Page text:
the controller cycles through the at least two data rates until the CDR block indicates it has recovered the embedded clock.
5. An optical communication interface as in claim 4, wherein the controller selects the data rate for the CDR block.
6. An optical communication interface as in claim 2, wherein
the frequency selector includes a frequency synthesizer that generates the at least two values for the reference frequency from at least two primary frequency sources, and
the controller controls the frequency synthesizer to scale the primary frequency sources by a factor.
7. An optical communication interface as in claim 2, wherein
the CDR block has a margin of error for the reference frequency, and
each of the at least two values for the reference frequency are equal, within the margin of error, to a raw bit rate of an optical communication standard selected from the group consisting of Synchronous Optical Network/Synchronous Digital Hierarchy (SONET/SDH), Gigabit Ethernet, Fibre Channel, and Fast Ethernet.
8. An optical communication interface as in claim 7, wherein the at least two values for the reference frequency are generated from at least two primary frequency sources.
9. An optical communication interface as in claim 8, wherein
each of the at least two primary frequency sources is associated with an optical communication standard selected from the group consisting of Synchronous Optical Network/Synchronous Digital Hierarchy (SONET/SDH), Gigabit Ethernet, Fibre Channel, and Fast Ethernet, and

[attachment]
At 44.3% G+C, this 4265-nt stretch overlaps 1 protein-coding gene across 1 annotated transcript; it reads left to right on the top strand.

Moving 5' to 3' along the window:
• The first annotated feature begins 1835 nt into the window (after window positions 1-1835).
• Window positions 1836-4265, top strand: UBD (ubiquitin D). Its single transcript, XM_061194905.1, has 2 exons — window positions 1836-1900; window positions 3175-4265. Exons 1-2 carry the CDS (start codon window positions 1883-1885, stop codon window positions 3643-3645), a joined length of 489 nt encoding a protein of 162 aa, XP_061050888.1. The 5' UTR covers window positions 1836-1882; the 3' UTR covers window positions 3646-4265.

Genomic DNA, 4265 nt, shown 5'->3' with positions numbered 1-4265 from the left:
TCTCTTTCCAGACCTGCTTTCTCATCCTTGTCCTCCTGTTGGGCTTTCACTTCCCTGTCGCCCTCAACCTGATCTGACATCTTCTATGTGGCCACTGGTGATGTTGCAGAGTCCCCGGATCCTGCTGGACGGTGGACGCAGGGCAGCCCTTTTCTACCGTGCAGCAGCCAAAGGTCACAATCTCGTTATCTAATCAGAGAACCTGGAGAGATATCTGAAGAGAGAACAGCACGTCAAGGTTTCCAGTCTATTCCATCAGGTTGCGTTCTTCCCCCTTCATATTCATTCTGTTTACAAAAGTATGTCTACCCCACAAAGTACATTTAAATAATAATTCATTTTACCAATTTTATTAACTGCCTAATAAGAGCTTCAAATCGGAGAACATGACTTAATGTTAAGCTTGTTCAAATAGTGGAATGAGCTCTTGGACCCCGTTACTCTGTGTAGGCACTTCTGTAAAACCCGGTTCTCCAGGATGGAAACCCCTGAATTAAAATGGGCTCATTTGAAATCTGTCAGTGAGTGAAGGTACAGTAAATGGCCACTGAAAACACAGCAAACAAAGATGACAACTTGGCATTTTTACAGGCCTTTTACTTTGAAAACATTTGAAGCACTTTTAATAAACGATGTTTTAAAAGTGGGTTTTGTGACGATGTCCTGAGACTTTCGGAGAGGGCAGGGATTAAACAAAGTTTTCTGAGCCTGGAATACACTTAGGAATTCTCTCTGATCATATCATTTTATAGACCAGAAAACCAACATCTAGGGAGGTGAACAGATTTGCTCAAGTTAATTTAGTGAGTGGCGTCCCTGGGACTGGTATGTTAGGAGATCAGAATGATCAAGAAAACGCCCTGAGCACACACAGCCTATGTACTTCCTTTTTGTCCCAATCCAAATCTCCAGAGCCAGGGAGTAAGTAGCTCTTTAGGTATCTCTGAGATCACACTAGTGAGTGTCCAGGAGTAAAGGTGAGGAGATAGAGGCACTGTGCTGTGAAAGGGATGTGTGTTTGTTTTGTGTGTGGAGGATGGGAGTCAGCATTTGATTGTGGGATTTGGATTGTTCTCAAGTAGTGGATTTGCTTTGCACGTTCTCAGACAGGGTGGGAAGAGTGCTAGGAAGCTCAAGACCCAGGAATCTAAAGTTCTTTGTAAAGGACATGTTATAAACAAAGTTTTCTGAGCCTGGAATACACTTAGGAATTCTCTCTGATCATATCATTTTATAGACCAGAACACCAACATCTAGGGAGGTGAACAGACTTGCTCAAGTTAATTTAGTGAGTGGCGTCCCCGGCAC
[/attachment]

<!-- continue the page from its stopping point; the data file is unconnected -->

the raw bit rate of each optical communication standard is a harmonic of its associated primary frequency source
10. An optical communication interface as in claim 9, wherein the raw bit rate of each optical communication standard is a binary harmonic of its associated primary frequency source.
11. An optical communication interface as in claim 7, wherein each of the at least two primary frequency sources is an oscillator having a frequency that is an integral multiple of a frequency selected from the group consisting of 19.44 MHz, 19.53125 MHz, 16.6025 MHz, and 15.625 MHz.
12. An optical communication interface as in claim 2, wherein
the frequency selector includes a frequency synthesizer that generates the at least two values for the reference frequency from a single primary frequency source, and
the controller controls the frequency synthesizer to scale the primary frequency source by a factor.
13. An optical communication interface as in claim 12, wherein the single primary frequency source is a voltage controlled oscillator.
14. A protocol analyzer having an optical communication interface as in claim 1.